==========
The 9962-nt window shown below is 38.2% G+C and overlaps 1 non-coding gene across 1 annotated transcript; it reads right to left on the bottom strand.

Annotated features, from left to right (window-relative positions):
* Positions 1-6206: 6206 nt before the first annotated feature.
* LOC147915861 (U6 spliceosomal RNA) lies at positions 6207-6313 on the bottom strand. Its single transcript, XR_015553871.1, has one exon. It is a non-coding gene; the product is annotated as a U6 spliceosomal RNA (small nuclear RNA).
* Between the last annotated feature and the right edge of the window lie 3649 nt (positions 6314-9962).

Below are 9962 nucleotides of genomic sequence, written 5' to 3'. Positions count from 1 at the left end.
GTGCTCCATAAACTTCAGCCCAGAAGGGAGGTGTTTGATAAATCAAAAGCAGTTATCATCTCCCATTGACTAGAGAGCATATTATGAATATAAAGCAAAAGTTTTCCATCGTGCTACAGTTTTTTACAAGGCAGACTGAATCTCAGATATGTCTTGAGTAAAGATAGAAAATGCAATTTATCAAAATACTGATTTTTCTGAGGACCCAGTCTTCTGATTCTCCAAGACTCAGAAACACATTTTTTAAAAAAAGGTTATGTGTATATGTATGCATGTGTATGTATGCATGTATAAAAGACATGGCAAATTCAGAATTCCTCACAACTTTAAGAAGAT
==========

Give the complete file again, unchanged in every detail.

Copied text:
The 9962-nt window shown below is 38.2% G+C and overlaps 1 non-coding gene across 1 annotated transcript; it reads right to left on the bottom strand.

Annotated features, from left to right (window-relative positions):
* Positions 1-6206: 6206 nt before the first annotated feature.
* LOC147915861 (U6 spliceosomal RNA) lies at positions 6207-6313 on the bottom strand. Its single transcript, XR_015553871.1, has one exon. It is a non-coding gene; the product is annotated as a U6 spliceosomal RNA (small nuclear RNA).
* Between the last annotated feature and the right edge of the window lie 3649 nt (positions 6314-9962).

Below are 9962 nucleotides of genomic sequence, written 5' to 3'. Positions count from 1 at the left end.
GTGCTCCATAAACTTCAGCCCAGAAGGGAGGTGTTTGATAAATCAAAAGCAGTTATCATCTCCCATTGACTAGAGAGCATATTATGAATATAAAGCAAAAGTTTTCCATCGTGCTACAGTTTTTTACAAGGCAGACTGAATCTCAGATATGTCTTGAGTAAAGATAGAAAATGCAATTTATCAAAATACTGATTTTTCTGAGGACCCAGTCTTCTGATTCTCCAAGACTCAGAAACACATTTTTTAAAAAAAGGTTATGTGTATATGTATGCATGTGTATGTATGCATGTATAAAAGACATGGCAAATTCAGAATTCCTCACAACTTTAAGAAGAT